The MINER Act directs MSHA to finalize new standards for the sealing of abandoned areas in underground coal mines. NIOSH initiated an intensive effort to develop an engineering–science basis for MSHA to use in its development of improved safety standards for sealing of abandoned areas. This effort culminated last week with the release of NIOSH′s report on “Explosion Pressure Design Criteria for New Seals in U.S. Coal Mines.” We are working closely with MSHA, labor, and industry to resolve technical issues related to improving the safety associated with existing mine seals.

New Innovations – MINER Act of 2006 and Supplemental Appropriation

Moving critical safety technologies, for example oxygen supply, emergency communications, and miner tracking, from the laboratory into the mine is a high priority for NIOSH, as is adapting technologies from other military or civilian applications to the mining industry′s needs. The Emergency Supplemental Appropriations Act for Defense, the Global War on Terror, and Hurricane Recovery, 2006 (P.L. 109–234) provided a $10 million Emergency Supplemental Appropriation (ESA), that will have a very positive effect in increasing the availability of critical oxygen supply, communication and tracking technologies. The goal is to facilitate the adaptation and movement of these technologies from other industries or from prototype stage to commercialization and into the mines, as rapidly as possible, and this is well underway.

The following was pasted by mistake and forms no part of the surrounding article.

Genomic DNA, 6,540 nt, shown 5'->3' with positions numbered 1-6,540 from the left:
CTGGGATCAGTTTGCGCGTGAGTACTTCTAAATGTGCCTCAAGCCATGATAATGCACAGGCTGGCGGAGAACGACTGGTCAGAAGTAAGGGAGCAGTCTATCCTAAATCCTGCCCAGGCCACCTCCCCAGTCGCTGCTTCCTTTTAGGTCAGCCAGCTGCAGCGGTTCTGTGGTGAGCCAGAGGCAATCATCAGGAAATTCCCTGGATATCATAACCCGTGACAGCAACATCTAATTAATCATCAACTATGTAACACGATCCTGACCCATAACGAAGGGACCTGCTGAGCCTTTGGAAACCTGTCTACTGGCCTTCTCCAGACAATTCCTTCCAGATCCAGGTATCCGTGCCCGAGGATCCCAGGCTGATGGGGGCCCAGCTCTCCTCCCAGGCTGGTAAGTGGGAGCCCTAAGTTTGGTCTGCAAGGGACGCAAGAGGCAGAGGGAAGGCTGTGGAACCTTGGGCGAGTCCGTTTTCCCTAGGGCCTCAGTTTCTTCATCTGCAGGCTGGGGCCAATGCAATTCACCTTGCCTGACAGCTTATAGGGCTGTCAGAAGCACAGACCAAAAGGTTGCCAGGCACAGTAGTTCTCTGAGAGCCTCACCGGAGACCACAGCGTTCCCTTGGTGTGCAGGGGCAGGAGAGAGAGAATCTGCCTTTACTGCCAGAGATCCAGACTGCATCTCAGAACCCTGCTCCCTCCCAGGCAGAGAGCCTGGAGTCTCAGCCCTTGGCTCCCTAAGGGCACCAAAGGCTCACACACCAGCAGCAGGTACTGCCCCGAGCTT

Progress towards this goal has been expedited through a structured approach to the challenge. First, NIOSH developed a high–level “road map” for success, taking into consideration, the availability of technologies, commercial availability of equipment, as well as the technical and logistical difficulties in meeting the schedule and performance expectations of the MINER Act. NIOSH determined that the plan should include improvements to legacy systems as well as the introduction of new technologies. We believed that it was essential to begin with an accurate assessment of the existing technology base in order to set off on a path toward success. The initial challenge for NIOSH was to invest sufficient time in the early analysis to ensure that the contract efforts are in the areas most likely to yield results so that we can help move new technologies into the mines as expeditiously as possible.